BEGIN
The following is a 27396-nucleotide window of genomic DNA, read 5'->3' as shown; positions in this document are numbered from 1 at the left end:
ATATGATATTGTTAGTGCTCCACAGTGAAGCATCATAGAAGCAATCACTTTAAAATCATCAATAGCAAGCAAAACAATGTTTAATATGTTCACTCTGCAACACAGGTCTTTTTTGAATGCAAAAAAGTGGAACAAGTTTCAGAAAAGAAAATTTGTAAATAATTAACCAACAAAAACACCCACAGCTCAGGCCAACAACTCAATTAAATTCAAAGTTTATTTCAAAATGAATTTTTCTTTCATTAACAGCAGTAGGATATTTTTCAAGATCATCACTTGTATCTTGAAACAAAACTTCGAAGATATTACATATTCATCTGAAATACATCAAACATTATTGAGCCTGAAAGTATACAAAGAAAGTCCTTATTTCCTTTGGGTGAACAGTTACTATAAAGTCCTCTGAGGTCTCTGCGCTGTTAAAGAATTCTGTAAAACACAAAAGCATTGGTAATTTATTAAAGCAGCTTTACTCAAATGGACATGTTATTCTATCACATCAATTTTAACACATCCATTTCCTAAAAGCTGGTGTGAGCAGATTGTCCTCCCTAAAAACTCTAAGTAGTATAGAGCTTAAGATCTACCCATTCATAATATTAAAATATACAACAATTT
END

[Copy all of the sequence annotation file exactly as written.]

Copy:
The following is a 27396-nucleotide window of genomic DNA, read 5'->3' as shown; positions in this document are numbered from 1 at the left end:
ATATGATATTGTTAGTGCTCCACAGTGAAGCATCATAGAAGCAATCACTTTAAAATCATCAATAGCAAGCAAAACAATGTTTAATATGTTCACTCTGCAACACAGGTCTTTTTTGAATGCAAAAAAGTGGAACAAGTTTCAGAAAAGAAAATTTGTAAATAATTAACCAACAAAAACACCCACAGCTCAGGCCAACAACTCAATTAAATTCAAAGTTTATTTCAAAATGAATTTTTCTTTCATTAACAGCAGTAGGATATTTTTCAAGATCATCACTTGTATCTTGAAACAAAACTTCGAAGATATTACATATTCATCTGAAATACATCAAACATTATTGAGCCTGAAAGTATACAAAGAAAGTCCTTATTTCCTTTGGGTGAACAGTTACTATAAAGTCCTCTGAGGTCTCTGCGCTGTTAAAGAATTCTGTAAAACACAAAAGCATTGGTAATTTATTAAAGCAGCTTTACTCAAATGGACATGTTATTCTATCACATCAATTTTAACACATCCATTTCCTAAAAGCTGGTGTGAGCAGATTGTCCTCCCTAAAAACTCTAAGTAGTATAGAGCTTAAGATCTACCCATTCATAATATTAAAATATACAACAATTT